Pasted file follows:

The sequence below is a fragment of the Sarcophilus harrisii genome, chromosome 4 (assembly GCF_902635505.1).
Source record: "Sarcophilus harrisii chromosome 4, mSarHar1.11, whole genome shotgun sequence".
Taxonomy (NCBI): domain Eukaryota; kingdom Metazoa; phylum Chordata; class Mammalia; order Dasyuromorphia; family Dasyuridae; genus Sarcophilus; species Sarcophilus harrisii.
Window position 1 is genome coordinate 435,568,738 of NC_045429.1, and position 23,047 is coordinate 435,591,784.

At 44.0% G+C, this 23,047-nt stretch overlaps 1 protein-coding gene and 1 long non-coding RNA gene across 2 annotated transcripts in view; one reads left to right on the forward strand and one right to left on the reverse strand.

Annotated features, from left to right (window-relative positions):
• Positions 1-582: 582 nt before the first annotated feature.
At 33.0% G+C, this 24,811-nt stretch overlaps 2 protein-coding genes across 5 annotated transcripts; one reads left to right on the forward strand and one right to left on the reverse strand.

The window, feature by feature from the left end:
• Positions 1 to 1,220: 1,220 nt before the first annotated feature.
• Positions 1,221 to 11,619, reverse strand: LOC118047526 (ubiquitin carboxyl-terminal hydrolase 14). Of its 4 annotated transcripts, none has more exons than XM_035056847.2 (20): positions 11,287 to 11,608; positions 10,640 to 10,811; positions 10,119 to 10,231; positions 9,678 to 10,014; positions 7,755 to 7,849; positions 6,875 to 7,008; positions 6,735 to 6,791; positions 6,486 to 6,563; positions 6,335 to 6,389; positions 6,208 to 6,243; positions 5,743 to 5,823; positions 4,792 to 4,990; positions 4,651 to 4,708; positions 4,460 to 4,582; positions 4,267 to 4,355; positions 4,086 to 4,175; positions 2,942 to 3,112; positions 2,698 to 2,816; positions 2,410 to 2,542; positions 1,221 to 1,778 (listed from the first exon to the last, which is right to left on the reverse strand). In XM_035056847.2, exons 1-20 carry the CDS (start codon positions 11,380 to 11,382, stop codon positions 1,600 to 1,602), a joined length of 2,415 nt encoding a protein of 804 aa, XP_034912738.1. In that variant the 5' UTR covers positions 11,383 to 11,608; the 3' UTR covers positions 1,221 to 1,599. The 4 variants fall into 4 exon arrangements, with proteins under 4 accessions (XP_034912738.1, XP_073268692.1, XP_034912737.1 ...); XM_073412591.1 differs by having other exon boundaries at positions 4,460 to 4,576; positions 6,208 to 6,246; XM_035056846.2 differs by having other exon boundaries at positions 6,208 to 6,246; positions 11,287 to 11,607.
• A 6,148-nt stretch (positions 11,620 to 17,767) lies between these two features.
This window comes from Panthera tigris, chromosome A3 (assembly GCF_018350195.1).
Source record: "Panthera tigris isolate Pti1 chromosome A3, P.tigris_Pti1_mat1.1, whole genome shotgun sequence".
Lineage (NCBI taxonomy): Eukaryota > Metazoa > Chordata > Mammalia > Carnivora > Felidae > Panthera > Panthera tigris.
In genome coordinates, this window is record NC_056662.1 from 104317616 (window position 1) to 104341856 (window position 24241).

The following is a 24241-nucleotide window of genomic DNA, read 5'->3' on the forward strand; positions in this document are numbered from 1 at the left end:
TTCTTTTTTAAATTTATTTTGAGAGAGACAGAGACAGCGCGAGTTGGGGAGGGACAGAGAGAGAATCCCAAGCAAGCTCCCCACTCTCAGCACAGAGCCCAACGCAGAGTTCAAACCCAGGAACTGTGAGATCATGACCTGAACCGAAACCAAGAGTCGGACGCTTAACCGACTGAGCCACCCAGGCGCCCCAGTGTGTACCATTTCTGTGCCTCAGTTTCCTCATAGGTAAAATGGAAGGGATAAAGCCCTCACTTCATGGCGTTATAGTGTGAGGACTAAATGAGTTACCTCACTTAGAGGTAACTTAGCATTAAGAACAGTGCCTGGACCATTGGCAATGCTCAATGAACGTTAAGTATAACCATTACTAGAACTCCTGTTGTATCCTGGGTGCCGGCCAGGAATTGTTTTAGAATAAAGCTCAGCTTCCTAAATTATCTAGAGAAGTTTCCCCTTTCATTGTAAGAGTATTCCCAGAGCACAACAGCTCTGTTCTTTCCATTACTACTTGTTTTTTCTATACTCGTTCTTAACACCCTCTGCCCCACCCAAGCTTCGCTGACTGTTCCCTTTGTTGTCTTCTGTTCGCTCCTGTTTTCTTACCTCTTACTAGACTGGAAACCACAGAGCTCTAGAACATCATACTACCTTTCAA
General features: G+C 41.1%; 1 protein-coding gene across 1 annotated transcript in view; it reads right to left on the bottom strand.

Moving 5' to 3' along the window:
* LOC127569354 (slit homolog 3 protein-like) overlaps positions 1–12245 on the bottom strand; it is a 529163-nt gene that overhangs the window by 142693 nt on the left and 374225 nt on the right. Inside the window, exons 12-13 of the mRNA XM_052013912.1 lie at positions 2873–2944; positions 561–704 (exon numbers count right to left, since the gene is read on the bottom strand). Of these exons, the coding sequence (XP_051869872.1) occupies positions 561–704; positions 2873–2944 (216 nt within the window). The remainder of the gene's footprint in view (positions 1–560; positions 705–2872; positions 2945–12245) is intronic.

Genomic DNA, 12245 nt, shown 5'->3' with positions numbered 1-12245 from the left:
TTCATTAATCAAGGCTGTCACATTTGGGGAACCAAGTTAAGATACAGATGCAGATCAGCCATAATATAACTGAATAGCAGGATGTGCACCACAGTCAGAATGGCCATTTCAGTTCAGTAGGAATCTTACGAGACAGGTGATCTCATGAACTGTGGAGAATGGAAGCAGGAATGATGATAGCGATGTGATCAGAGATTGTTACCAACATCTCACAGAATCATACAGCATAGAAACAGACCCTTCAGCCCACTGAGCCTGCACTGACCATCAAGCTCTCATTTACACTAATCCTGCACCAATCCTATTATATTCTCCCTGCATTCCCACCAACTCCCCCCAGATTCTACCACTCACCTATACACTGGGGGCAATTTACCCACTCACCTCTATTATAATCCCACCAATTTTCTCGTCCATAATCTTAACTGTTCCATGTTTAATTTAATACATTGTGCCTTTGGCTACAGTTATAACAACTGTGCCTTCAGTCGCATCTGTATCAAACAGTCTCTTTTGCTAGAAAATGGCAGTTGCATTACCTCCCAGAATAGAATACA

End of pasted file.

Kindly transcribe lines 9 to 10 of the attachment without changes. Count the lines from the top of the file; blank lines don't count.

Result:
The window, feature by feature from the left end:
• Positions 1 to 1,220: 1,220 nt before the first annotated feature.